The Moral Majority and other "pro-family" organizations should reach out to poor people and blacks who are victims of failed liberal welfare policies, New Right leaders contended yesterday at the Family Forum II conference in Washington.
Sen. Jeremiah A. Denton Jr. (R-Ala.) also suggested that conservatives try to work with feminists in curtailing pornography. But Denton told more than 500 conference delegates they should be sensitive in raising family issues with feminists.
"A lot of women out there have been abused by men," he said. "When we come at them with nuclear-family-this and nuclear-family-that, and they haven't got a husband , then . . . it widens the chasm."
Denton said careers for women sometimes destabilize marriages. "The guy likes to come home and get supper and a couple of martinis from a woman that is reasonably rested," he said.
A freshman senator and former prisoner of war in Vietnam, Denton drew loud applause when he argued for stricter abortion laws, saying that unwanted babies should be adopted rather than aborted. People also applauded his strong criticism of the media for distorting conservative positions.
In a keynote address on poverty earlier in the day, the Rev. E. V. Hill argued that welfare programs dehumanize recipients and sap vitality from society. Hill is one of a handful of blacks at the conference, which is sponsored by the Moral Majority and the Free Congress Foundation.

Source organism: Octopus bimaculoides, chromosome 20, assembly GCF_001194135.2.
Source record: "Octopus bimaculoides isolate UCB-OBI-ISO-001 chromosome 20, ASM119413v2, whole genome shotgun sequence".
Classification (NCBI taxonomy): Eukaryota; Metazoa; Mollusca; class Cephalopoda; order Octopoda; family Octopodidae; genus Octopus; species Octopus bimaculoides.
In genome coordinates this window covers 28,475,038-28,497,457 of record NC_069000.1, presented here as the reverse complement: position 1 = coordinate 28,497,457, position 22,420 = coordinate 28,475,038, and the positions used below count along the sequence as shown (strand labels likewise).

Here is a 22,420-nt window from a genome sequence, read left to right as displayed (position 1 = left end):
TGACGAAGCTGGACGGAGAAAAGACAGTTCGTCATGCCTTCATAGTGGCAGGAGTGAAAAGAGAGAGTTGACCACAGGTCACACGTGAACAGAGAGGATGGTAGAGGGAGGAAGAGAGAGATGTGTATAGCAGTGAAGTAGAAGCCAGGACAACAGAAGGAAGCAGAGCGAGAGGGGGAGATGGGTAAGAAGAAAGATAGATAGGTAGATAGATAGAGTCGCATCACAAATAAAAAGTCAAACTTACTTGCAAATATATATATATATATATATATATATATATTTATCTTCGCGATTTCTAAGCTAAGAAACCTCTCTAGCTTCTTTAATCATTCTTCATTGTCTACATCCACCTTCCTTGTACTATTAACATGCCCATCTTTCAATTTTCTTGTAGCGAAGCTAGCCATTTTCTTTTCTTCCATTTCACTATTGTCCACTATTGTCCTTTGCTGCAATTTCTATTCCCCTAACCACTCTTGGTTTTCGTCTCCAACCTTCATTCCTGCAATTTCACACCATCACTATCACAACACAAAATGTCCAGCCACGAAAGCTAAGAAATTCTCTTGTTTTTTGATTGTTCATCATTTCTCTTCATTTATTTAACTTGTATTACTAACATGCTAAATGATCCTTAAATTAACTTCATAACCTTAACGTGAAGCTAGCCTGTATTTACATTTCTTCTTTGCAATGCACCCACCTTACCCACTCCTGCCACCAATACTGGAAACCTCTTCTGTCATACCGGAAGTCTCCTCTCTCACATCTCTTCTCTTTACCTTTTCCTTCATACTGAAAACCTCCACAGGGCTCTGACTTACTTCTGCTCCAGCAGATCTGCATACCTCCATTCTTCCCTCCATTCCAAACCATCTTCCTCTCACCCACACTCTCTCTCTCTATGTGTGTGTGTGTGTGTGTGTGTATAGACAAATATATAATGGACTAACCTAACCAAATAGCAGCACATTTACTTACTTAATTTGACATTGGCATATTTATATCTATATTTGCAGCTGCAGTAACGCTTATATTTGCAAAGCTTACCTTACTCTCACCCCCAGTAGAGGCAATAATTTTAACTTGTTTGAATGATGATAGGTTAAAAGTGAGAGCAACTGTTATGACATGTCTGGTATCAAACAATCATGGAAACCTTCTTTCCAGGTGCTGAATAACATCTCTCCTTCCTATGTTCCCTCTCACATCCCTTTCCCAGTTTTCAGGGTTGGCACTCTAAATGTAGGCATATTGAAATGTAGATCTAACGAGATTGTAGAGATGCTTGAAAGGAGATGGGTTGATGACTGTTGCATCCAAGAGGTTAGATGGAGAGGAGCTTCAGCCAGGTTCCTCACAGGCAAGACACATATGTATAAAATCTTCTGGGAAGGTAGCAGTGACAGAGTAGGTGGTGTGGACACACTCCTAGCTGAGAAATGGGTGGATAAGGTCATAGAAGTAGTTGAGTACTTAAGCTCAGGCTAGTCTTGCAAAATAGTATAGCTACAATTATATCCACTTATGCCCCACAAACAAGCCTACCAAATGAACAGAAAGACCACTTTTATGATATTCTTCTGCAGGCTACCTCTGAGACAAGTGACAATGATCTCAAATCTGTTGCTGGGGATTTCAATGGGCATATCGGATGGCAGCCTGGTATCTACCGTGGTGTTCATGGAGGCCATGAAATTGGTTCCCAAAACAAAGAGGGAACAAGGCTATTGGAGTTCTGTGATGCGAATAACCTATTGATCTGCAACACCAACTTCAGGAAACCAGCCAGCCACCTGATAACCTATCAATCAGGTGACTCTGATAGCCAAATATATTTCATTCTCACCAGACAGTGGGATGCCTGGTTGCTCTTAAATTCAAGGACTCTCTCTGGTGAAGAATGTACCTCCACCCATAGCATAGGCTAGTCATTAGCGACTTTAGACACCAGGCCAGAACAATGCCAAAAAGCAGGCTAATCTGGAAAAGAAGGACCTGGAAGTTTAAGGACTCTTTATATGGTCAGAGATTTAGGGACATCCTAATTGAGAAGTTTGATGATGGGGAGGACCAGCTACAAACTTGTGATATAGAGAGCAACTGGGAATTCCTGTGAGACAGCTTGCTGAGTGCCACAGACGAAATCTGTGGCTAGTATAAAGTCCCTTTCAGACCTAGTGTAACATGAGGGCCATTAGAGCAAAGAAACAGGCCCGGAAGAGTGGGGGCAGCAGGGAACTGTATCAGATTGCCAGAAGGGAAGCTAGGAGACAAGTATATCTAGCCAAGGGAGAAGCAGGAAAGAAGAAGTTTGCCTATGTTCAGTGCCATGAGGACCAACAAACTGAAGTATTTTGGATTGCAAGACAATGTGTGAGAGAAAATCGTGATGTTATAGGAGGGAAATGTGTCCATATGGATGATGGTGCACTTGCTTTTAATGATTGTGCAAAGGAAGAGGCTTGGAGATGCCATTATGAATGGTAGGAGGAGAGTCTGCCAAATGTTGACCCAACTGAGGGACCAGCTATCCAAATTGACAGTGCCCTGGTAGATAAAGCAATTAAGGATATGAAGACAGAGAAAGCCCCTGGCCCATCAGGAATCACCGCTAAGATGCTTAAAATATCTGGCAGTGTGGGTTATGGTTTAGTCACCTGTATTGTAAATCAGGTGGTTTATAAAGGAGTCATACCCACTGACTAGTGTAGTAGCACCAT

Community efforts, volunteerism and private sector initiatives, coupled with spiritual guidance, are much more effective in dealing with poverty, he said.
Connaught (Connie) Marshner, coordinator of the conference, said blacks and poor people still tend to support Democrats on economic issues but increasingly side with conservatives on social issues.
"They're a natural constituency" of the New Right, she said, "because they've been the victims of what we are against. They ought to be our friends."
Paul M. Weyrich, president of the Free Congress Foundation, said that for the first time poor people and members of minority groups are leaving their traditional Democratic fold and moving toward conservative positions. He said he is preaching in churches with mostly black congregations and meeting with black leaders to encourage this "very important change."
Conservatives at the conference say liberal policies have hurt poor people by encouraging dependence on government handouts and reducing the incentive for people to work.